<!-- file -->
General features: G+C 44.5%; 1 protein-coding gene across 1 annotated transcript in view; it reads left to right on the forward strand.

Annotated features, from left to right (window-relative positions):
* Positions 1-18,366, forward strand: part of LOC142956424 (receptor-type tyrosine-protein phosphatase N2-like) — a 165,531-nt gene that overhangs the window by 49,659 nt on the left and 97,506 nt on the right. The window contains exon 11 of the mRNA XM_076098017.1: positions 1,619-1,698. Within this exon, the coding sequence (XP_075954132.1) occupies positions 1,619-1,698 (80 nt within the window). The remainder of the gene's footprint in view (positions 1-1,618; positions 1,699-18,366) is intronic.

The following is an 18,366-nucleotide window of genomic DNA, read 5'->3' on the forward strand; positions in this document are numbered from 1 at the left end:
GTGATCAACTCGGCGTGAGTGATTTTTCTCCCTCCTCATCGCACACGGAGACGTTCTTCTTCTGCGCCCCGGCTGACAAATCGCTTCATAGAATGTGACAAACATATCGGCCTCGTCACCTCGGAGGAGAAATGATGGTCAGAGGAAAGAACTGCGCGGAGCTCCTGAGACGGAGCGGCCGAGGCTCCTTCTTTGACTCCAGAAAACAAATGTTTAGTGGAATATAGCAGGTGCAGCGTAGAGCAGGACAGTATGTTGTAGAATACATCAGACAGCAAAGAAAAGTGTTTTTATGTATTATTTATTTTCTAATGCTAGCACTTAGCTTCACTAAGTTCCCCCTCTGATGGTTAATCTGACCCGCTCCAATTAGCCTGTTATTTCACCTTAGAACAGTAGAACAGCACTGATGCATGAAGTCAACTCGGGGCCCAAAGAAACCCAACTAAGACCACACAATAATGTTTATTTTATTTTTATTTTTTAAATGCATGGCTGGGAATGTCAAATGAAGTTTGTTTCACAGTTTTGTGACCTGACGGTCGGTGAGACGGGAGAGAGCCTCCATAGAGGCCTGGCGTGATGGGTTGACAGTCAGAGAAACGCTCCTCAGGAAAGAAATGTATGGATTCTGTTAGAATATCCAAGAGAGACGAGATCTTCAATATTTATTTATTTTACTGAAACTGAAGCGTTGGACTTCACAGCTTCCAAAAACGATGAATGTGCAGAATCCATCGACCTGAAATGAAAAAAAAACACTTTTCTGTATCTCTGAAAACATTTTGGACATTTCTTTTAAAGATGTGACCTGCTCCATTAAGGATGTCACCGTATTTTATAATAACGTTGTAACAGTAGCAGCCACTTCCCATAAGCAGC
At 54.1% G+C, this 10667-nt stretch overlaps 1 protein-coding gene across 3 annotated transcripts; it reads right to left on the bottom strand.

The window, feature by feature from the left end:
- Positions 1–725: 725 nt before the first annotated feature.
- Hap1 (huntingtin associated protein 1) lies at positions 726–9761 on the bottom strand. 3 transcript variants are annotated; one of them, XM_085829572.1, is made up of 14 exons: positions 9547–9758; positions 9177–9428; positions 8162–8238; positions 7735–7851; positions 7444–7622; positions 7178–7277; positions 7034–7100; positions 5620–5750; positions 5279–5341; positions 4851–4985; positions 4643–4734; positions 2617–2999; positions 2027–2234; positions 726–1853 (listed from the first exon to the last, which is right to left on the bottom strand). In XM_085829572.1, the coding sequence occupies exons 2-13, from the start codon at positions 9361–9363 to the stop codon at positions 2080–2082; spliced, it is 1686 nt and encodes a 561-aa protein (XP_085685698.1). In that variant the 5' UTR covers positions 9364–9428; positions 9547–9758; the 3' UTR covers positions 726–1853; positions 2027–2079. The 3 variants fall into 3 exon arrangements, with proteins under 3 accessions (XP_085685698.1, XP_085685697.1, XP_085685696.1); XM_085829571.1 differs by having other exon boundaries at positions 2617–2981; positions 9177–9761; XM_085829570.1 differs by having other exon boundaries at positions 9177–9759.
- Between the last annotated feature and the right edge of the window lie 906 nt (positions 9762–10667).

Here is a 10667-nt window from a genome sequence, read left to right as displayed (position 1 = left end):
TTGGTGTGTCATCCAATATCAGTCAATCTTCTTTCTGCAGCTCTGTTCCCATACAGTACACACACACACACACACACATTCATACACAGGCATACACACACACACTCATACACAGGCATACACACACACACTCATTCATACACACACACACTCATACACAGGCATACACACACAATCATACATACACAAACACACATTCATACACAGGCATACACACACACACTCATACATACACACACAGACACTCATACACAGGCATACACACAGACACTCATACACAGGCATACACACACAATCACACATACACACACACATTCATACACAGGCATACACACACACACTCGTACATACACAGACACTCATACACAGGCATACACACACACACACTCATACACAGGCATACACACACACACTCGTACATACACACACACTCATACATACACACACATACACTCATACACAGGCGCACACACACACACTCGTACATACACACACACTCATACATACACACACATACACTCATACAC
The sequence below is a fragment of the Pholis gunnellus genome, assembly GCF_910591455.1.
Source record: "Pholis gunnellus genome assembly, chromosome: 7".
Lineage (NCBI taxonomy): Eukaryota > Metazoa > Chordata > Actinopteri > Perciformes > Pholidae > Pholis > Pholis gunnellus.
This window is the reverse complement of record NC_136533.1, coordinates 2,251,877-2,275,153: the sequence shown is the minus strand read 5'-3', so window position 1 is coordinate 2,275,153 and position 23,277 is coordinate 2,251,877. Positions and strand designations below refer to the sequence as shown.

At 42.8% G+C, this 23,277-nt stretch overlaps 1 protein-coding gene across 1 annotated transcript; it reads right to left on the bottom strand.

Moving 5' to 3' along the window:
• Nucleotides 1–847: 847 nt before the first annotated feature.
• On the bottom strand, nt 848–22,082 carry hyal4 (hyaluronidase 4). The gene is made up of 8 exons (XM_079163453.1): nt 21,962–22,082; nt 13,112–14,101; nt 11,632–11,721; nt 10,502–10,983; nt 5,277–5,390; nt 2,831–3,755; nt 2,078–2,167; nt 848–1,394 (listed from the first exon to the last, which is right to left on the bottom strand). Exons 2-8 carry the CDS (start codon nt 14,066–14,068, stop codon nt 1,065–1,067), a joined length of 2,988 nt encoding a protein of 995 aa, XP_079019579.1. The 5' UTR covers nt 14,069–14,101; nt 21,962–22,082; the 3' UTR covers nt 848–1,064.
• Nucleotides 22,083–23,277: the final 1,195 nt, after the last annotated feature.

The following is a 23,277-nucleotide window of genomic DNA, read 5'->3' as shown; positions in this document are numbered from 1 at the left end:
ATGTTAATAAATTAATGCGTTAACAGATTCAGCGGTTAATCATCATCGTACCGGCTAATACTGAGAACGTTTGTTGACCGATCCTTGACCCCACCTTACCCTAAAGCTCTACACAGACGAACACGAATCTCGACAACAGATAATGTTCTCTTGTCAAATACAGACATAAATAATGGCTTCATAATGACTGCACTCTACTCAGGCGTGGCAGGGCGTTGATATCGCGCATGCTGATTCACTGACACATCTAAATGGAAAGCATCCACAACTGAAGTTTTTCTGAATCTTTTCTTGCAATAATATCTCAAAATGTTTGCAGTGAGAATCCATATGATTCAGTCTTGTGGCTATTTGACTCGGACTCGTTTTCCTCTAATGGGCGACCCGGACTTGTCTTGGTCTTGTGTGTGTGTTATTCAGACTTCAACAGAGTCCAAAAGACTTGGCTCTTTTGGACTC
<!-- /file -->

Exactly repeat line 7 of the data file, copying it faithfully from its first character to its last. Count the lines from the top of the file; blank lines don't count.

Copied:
The window, feature by feature from the left end: